Family valuables are rarely a Cullinan, or a Kohinoor. Yet after years of sub-optimal investment returns the idea of diamonds as an ‘alternative investment’ is now increasingly propagated. The prices of gem diamonds were hardly dented by the recent financial crisis and have shown little correlation to other asset classes.
Classic polished diamonds of clear colour and insignificant impurities have not lost much in value, but they have not gained either.
What has evolved over the last 20 years as a fashionable money-spinner though are fancy diamonds, in hues from yellow to pink, purple, blue, orange or even red. Such stones achieve mindboggling valuations at auction, like the Pink Star ($71m) or the Oppenheimer Blue ($57.5m) and fuel a narrative that even affordably small stones could outperform mainstream investments like stocks, bonds or real estate, while they can be worn with joy.
Diamonds are not only forever, they are forever more
Coloured diamonds are geological freak accidents and even rarer than high-quality colourless stones. A major supplier over the last 20 years was Rio Tinto’s Argyle mine in Australia, which is in the process of closing down, denting expectations for yet more fancy stones coming forward in sizeable quantities any time soon.
Websites of traders of coloured diamonds are proliferating, taking prospective retail investors through the ABC of the trade. They patiently explain the significance of the four ‘c’s – carat, cut, colour and clarity; the exponential price jumps which come with increasing weight; the hair-raising risks of uncertified trades; the extortionate profit margins of jewellery retailers; the danger of assessing mounted gems and their impurity.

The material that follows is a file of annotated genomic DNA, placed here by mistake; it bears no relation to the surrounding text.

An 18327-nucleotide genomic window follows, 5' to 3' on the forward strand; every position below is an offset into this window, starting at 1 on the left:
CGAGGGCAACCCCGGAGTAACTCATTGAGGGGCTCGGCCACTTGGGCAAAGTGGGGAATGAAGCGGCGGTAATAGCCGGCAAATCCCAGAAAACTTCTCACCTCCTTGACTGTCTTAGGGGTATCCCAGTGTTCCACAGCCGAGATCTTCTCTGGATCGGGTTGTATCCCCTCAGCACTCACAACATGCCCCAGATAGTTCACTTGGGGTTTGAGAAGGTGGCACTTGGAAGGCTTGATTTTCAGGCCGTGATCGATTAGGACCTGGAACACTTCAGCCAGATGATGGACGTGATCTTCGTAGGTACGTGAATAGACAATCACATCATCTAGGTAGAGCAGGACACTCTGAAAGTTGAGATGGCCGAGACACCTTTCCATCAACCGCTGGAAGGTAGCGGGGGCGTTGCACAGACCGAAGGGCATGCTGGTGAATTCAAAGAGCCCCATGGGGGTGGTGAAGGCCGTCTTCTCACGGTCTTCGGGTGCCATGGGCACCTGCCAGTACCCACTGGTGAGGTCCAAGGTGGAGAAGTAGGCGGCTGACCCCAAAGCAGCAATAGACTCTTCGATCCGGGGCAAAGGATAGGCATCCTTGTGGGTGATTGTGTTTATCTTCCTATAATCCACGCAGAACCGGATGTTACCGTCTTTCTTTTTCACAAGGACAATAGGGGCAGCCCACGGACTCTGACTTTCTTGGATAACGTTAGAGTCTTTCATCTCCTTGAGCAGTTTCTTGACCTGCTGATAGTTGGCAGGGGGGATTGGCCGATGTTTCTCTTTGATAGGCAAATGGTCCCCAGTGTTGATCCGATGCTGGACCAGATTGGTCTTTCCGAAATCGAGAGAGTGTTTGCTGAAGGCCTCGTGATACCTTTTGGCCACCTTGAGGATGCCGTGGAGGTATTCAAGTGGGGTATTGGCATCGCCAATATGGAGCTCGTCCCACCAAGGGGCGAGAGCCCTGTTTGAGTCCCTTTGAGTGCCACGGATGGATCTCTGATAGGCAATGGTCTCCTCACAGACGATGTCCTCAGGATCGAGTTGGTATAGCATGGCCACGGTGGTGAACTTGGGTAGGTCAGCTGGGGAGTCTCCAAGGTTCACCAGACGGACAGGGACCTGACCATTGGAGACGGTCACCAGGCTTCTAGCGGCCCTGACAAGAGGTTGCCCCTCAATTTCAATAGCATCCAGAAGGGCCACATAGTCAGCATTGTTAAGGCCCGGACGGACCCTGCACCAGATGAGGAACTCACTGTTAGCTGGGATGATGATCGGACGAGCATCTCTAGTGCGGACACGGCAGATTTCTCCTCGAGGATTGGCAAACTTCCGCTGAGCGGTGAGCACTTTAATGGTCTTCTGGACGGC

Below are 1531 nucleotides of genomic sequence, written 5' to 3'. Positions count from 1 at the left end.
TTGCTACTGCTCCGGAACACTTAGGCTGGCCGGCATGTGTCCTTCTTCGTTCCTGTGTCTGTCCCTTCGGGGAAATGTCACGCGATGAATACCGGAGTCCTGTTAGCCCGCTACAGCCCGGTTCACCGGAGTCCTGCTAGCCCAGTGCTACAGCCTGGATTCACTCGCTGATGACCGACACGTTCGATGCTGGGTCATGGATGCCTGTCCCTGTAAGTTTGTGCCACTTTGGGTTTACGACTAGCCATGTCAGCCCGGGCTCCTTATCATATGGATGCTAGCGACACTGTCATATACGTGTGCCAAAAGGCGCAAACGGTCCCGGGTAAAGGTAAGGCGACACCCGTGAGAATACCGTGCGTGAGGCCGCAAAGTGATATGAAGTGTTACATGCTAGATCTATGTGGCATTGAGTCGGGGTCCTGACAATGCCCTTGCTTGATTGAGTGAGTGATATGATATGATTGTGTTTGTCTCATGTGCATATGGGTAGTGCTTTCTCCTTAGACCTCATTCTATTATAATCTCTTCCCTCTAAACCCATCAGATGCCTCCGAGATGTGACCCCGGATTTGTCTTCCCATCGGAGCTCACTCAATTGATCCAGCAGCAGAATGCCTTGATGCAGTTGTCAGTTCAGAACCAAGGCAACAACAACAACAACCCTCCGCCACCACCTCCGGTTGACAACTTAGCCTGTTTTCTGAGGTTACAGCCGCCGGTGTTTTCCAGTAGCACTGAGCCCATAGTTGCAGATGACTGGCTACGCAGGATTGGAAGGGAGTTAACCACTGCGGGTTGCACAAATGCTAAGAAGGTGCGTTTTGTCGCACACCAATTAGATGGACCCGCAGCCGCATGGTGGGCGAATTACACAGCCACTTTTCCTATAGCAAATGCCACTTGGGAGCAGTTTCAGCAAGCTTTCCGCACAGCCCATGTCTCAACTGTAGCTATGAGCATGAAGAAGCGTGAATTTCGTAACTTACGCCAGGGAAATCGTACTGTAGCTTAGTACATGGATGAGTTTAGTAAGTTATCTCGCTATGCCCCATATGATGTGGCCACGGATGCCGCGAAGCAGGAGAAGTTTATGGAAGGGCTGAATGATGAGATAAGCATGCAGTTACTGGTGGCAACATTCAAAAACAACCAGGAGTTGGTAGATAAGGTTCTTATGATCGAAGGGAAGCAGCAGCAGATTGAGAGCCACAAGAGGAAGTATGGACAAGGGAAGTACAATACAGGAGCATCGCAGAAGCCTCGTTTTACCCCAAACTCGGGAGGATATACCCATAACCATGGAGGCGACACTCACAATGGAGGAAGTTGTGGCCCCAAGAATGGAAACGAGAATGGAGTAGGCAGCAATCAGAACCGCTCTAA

It is serious stuff, convincing. I do not wish to diminish their earnestness. What quickly becomes apparent though is that someone who has never handled diamonds for a living will be in no position to ever come up with a meaningful evaluation. You need a laboratory in the garage and a diploma in gemmology.
It is not only difficult to detect how stones are doctored. Traces of laser drilling and cracks filled with sealants are impossible to detect for the layman and neither are colour treatments. It is the seemingly arbitrariness of price formation which confuses. Why is a stone at 0.99 carat worth so much less as another one weighing 1.0 carat? Hence the indispensable necessity of trustworthy, reliable certification, which, alas, ruins what may have remained of a diamond’s anonymity.
De Beers, the world’s most famous miner of diamonds since the time of Cecil Rhodes and more than a century the market maker and price guarantor for polished stones, gave up its market cartel a few years ago. Since then prices are determined by demand and supply alone, with ever more supply coming to the market. Of 900 tons of rare diamonds excavated in the last 150 years, 20 per cent were prospected in the last five years alone. Diamonds are not only forever, they are forever more.